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Found 14 results

  1. I figured this topic has been a long-time coming and needs to have its own page. The overwhelming feeling I get from most Heat fans is that they want Spo to be replaced by someone, literally anyone else at head coach. So, I figured I would put up a poll to get an actual number to what percentage of heat fans want what. I think that someone like Juwan Howard being promoted to head coach could be a good in season replacement at the head coach position. If you look at what he did outside of Spo's shadow in the summer league going undefeated in the Orlando circuit, I think he maybe a great candidate for internal promotion. However, there is also options elsewhere and this should be carefully considered as well. What are your thoughts?
  2. Photo Credit: Scott Cunningham Coach Spo discusses Tyler Johnson's work ethic and outlook moving forward:
  3. Photo Credit: Issac Baldizon Coach Spo discusses his expectations for Josh Richardson:
  4. Photo Credit: Issac Baldizon Coach Spo discusses Goran Dragić and how the team will play an uptempo style:
  5. Photo Credit: Issac Baldizon Coach Spo describes the potential he sees in Justise Winslow:
  6. Photo Credit: Streeter Lecka Coach Spo describes the level of commitment and discipline he looks for in his players:
  7. Photo Credit: Issac Baldizon Coach Spo discusses how the coaching staff and players work together:
  8. Photo Credit: Issac Baldizon Coach Spo discusses Hassan Whiteside's development, importance and approach moving forward:
  9. Photo Credit: Jesse D. Garrabrant Coach Spo discusses what Derrick Williams can bring to the HEAT:
  10. Photo Credit: Kevin C. Cox Coach Spo briefly discusses his vision for the team and the possibilities heading into the year:
  11. Photo Credit: Kent Smith Coach Spo talks about embracing change and the defensive identity of the team:
  12. Photo Credit: Sam Forencich Coach Spo discusses the expectations of the Miami HEAT organization.
  13. Who do you have winning this fight? I'm surprised that nobody has even approached to make this thread, so, with that in mind, this is my first ever thread. This might be a horrible section of the forums in which threads may be overlooked, but maybe the intrigue of this fight will turn that over. I have Manny winning surprisingly in 8 rounds (T.K.O.)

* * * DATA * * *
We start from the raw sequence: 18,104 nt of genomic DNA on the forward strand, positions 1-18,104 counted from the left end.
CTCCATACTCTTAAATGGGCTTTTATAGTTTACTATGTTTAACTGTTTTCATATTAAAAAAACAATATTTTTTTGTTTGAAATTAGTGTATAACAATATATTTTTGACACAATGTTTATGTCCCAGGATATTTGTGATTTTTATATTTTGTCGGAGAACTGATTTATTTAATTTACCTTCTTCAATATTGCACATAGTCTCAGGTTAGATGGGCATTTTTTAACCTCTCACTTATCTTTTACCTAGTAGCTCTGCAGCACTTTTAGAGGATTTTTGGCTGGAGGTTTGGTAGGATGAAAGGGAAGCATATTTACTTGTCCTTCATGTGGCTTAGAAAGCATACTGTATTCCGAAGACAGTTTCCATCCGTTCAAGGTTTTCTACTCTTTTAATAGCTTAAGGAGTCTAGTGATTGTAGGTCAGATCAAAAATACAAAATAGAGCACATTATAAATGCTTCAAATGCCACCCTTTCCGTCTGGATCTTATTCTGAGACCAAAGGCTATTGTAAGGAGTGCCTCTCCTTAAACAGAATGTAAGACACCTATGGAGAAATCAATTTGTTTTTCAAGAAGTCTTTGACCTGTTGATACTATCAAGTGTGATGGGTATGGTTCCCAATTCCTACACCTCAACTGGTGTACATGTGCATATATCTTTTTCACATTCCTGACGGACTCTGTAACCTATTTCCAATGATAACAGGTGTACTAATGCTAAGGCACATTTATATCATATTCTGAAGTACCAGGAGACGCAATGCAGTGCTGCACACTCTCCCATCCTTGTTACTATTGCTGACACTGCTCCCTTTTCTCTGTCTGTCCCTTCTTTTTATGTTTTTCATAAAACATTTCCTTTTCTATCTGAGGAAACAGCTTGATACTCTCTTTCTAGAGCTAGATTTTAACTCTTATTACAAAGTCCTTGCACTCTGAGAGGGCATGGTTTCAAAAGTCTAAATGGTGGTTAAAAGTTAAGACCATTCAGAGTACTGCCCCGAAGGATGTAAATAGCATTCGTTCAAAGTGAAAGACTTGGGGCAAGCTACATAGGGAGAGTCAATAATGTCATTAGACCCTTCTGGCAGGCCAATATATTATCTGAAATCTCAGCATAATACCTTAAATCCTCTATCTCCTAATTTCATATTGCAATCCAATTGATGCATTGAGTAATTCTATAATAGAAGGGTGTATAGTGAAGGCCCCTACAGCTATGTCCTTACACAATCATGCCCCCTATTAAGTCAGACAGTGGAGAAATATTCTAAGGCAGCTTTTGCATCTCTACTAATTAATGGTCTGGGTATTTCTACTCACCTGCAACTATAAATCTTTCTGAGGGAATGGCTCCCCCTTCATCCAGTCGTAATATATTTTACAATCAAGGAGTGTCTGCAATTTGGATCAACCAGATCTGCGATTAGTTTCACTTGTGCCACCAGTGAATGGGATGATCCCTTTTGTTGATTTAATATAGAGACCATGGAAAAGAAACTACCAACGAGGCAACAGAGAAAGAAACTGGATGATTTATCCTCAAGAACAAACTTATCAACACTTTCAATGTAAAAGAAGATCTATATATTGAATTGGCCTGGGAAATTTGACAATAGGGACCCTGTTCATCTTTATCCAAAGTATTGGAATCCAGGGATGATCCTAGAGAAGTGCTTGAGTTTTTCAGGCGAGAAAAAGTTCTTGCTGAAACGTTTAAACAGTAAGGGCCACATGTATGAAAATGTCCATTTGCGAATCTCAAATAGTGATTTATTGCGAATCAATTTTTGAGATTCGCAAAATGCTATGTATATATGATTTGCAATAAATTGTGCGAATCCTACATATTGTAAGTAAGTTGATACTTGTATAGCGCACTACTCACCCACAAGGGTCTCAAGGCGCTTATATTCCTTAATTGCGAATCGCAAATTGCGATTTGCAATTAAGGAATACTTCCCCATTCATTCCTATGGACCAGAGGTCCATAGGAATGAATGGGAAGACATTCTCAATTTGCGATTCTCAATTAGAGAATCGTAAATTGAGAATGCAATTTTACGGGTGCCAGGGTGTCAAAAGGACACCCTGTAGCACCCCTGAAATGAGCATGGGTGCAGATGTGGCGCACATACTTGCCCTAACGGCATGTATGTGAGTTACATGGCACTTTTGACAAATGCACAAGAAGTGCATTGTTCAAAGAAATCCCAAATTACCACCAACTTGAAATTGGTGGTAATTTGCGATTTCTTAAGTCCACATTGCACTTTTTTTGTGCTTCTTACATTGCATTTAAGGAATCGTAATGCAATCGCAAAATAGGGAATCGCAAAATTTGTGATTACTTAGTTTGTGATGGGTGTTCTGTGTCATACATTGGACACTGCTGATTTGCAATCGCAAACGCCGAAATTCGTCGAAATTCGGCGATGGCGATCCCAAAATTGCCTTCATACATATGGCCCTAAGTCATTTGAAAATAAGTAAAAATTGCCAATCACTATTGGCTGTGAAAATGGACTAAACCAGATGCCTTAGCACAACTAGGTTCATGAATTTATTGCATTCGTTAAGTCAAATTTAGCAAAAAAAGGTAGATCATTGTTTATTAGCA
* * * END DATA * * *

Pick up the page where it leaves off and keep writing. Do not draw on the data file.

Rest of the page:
14. By Dylan Barmmer Homecomings can be a beautiful thing. Michael Beasley, the HEAT organization and HEAT fans alike all hope to be celebrating a successful homecoming for the talented young veteran this NBA season. If that homecoming party comes on the heels of a joyous Championship celebration alongside the NBA’s reighning back-to-back Champs? Even better. There is no question Beasley has the skills to help the HEAT celebrate a third consecutive NBA Championship at the conclusion of the 2013-14 season. The HEAT and their fan base know this better than anybody else. Beasley made his first foray into the professional basketball ranks when the HEAT selected him with the No. 2 overall pick in the 2008 NBA Draft, and the 6-foot-9.5-inch, 235-pound forward spent his first two NBA seasons in a HEAT uniform. Beasley was just 19 years old when he first joined the HEAT, and had played only one year of college basketball, starring at Kansas State and leading the nation in rebounding under the tutelage of Frank Martin, who previously coached fellow HEAT forward Udonis Haslem at Miami Senior High School. Beasley’s blend of size, strength, length, quickness, versatility and scoring ability – combined with his per-game averages of 26.2 points, 12.4 rebounds and 1.6 blocks for the Wildcats – proved too enticing for the HEAT to pass up, and they made him the second pick of that 2008 Draft, behind only current Chicago Bulls star and then-University of Memphis standout Derrick Rose, who is also the only player not named LeBron James to win a NBA MVP Award over the past five seasons. Beasley played a vital role and put up strong numbers for the HEAT from the get-go, averaging 13.9 points and 5.4 rebounds while shooting 47.2 percent from the field in 81 games, including 19 starts, during the 2008-09 NBA season. The field goal percentage remains a career high for Beasley, who averaged those 13.9 points in just 24.8 minutes per game. The HEAT finished 43-39 in Beasley’s rookie season, which was also the first season for Erik Spoelstra as the HEAT’s head coach. Beasley’s play certainly caught people’s attention around the league, and he was named to the All-Rookie First Team. In his second season with the HEAT, Beasley increased his scoring, rebounding and playing-time averages to 14.8 points, 6.4 rebounds and 29.8 minutes per game, with his rebounding average ranking as a career high. He played in 78 games for the HEAT during that 2009-10 season, starting all 78 of them, and the club finished with a 47-35 record. Following his second season with the club, the HEAT traded Beasley to the Minnesota Timberwolves for a pair of second-round draft picks (2011 and 2014), and the move enabled the HEAT to free up enough salary cap space to sign then-free agents LeBron James, Chris Bosh and Mike Miller that same summer. While James and Bosh teamed with Dwyane Wade to lead the HEAT to three consecutive NBA Finals appearances, those same three seasons saw Beasley play key roles for the Timberwolves and Phoenix Suns, with his most productive professional season coming in his first year in Minnesota. Beasley averaged a career-high 19.2 points and 5.6 rebounds in a career-high 32.3 minutes a game for the Timberwolves during the 2010-11 NBA season, and exploded for 42 points and 9 rebounds in a 98-89 win over the Sacramento Kings on Nov. 10, 2010. When Beasley became available on the open market this offseason, the HEAT decided to give the versatile, aggressive big man another look, figuring his proven knack for providing instant offense – including his ability to play both forward positions and handle and shoot the ball with both hands – would help not only make up for the loss of veteran sharpshooter Miller, but provide added depth in the frontcourt rotation as the club prepares to pursue a fourth consecutive NBA Finals appearance. Beasley did not disappoint in his first two preseason appearances for the HEAT, racking up 22 points and pulling down 7 rebounds in 28 high-energy minutes off the bench. The HEAT won both games, and Beasley connected on 8-of-16 field goals, including 7-of-12 from inside the 3-point arc. As talented as he is, and as productive as he has been, there is still so much room for improvement with Beasley, who possesses an intriguing blend of youth and professional experience. Beasley doesn’t even turn 25 until Jan. 9, 2014, yet he already has five seasons of NBA action and game experience under his belt. He’s also played for three different organizations – one on the East Coast, one in the Southwest, and one in the Midwest. Over those five seasons – playing for three different teams in three very different systems – Beasley boasts averages of 14.1 points, 5.2 rebounds, 1.4 assists, 0.6 steals and 0.5 blocks, in just 26.4 minutes per game. He’s connected on 44.7 percent of his field goals – including 34.5 percent from behind the three-point arc – and 75.7 percent of his free-throw attempts. He’s drilled 30 or more 3-pointers in four of his five NBA seasons, including a career-high 60 during his prolific 2010-2011 season. Beasley even has valuable playoff experience, having averaged 11.4 points, 6.7 rebounds, 0.8 assists and 0.6 blocks in 12 postseason games – including 5 starts – during his first stint with the HEAT. Put simply, Beasley has always produced on the court. Especially when it comes to scoring the ball. Then again, that’s what Beasley has always done in his basketball career. Beasley grew up starring and scoring for championship-caliber AAU teams alongside current Oklahoma City Thunder star Kevin Durant in the Washington, D.C. area, and was named the MVP of the 2007 McDonald’s High School All-American Game (one year after Durant won such honors in that showcase game). In his one season of college basketball, as a true freshman, Beasley not only led the country in rebounding, but his 26.2 points-per-game average was third best in the nation. He also led the nation in 40-point games (three), double-doubles (28), 30-point, 10-rebound games (13) and 20-point, 10-rebound games (22), and he ranks today as only the 27th player in NCAA Division I history to rack up 26 or more double-doubles in a single season. No less an authority than Los Angeles Clippers coach Doc Rivers is on record as saying, “I think one day he may lead the league in scoring.” The HEAT won’t look to Beasley to lead the league – or even the team – in scoring this season. But they will expect what he has always proven capable of providing each and every time he takes the floor: Instant offense. Aggressive energy. Tenacious rebounding. And excellent athleticism. Michael Beasley is back home again with the HEAT. And he’s ready to make the most of his second stint with the club.